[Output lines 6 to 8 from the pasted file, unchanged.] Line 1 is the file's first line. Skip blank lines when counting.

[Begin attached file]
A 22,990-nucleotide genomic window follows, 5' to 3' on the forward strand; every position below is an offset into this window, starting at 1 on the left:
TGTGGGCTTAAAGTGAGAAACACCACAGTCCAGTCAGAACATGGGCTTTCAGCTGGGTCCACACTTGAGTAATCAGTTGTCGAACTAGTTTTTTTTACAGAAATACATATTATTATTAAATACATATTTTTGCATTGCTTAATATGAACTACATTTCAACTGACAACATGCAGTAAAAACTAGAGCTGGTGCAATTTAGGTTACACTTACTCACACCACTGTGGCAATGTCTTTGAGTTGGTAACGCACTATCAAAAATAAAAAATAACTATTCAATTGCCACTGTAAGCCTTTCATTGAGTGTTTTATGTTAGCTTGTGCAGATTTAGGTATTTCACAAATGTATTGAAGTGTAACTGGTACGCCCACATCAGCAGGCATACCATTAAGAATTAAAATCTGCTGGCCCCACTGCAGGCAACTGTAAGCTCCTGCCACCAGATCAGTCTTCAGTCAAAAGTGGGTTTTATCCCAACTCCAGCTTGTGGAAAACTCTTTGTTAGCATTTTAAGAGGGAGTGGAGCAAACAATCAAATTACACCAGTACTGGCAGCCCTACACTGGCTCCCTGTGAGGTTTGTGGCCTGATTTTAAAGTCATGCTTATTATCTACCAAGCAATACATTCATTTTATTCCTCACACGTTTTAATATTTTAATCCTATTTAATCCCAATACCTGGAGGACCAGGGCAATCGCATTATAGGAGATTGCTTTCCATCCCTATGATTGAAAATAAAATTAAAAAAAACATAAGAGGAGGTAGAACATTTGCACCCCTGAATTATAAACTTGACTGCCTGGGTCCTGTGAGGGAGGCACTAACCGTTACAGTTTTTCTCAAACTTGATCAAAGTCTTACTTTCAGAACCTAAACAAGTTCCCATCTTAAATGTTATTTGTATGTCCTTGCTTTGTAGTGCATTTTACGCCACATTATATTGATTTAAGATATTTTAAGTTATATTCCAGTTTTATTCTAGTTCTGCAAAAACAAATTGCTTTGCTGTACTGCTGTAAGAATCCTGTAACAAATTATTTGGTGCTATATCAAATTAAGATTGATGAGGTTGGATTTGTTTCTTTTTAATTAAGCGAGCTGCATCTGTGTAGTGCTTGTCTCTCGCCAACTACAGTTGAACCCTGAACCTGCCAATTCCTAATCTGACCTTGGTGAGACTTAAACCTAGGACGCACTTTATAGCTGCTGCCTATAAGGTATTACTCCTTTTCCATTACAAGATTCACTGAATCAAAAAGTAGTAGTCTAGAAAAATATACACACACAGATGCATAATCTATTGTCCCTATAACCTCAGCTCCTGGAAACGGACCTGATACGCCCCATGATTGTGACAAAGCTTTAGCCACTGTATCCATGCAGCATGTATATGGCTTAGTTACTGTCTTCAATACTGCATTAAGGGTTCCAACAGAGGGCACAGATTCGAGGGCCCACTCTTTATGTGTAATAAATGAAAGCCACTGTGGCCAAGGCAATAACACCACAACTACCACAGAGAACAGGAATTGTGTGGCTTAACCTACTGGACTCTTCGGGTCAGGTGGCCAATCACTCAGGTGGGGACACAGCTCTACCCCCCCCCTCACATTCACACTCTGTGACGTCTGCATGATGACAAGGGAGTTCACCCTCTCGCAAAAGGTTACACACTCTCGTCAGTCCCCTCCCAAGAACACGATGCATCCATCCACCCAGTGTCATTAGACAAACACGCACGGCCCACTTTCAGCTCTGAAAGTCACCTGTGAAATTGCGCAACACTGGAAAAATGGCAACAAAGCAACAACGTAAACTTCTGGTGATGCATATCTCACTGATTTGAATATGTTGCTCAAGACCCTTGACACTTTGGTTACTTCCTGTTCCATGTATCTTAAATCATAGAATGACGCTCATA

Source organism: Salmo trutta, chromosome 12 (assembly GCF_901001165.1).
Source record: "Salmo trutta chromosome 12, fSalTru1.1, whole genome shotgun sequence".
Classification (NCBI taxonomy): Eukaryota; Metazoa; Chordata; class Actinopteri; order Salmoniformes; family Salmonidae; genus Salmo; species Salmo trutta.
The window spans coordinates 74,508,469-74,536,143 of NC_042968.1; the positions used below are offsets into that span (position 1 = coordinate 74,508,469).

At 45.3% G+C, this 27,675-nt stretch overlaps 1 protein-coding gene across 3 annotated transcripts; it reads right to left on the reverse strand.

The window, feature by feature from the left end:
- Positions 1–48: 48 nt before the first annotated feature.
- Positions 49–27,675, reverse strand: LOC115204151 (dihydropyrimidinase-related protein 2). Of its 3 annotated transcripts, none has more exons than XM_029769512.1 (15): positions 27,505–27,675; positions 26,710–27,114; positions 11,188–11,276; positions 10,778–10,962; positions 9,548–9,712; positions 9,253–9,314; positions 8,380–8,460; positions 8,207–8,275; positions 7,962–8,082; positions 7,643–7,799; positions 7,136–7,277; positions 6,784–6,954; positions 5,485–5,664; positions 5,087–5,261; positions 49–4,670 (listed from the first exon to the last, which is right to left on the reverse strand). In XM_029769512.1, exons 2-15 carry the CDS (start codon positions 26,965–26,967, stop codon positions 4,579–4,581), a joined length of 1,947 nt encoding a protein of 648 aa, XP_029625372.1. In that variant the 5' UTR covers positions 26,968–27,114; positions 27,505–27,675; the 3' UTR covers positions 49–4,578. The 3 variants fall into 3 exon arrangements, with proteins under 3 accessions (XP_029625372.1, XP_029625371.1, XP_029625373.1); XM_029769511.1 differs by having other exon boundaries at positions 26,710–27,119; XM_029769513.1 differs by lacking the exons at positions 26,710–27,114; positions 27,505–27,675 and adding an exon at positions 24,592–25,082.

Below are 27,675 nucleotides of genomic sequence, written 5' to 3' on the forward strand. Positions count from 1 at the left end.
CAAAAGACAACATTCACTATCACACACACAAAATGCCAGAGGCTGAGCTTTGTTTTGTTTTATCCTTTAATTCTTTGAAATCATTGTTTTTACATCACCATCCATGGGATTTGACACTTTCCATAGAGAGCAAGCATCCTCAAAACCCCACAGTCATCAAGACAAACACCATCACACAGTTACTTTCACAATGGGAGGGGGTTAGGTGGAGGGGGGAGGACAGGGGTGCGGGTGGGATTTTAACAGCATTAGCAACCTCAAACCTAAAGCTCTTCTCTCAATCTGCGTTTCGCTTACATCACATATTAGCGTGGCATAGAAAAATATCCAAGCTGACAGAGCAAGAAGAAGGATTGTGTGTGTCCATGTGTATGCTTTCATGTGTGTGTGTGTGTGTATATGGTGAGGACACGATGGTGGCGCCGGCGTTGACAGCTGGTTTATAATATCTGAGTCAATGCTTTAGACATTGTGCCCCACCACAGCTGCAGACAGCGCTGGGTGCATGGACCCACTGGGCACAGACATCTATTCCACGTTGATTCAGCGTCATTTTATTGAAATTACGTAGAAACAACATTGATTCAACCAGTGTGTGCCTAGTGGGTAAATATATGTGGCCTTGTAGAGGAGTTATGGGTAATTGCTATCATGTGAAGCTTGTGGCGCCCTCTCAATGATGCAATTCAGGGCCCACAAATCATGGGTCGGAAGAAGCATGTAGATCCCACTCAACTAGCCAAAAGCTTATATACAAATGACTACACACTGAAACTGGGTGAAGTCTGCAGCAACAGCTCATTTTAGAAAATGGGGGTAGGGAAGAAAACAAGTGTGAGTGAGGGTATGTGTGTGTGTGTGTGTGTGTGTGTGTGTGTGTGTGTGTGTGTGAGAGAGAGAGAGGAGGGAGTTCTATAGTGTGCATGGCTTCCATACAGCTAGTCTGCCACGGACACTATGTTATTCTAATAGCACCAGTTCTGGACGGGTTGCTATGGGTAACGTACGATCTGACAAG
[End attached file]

The window spans coordinates 74,508,469-74,536,143 of NC_042968.1; the positions used below are offsets into that span (position 1 = coordinate 74,508,469).

At 45.3% G+C, this 27,675-nt stretch overlaps 1 protein-coding gene across 3 annotated transcripts; it reads right to left on the reverse strand.

The window, feature by feature from the left end: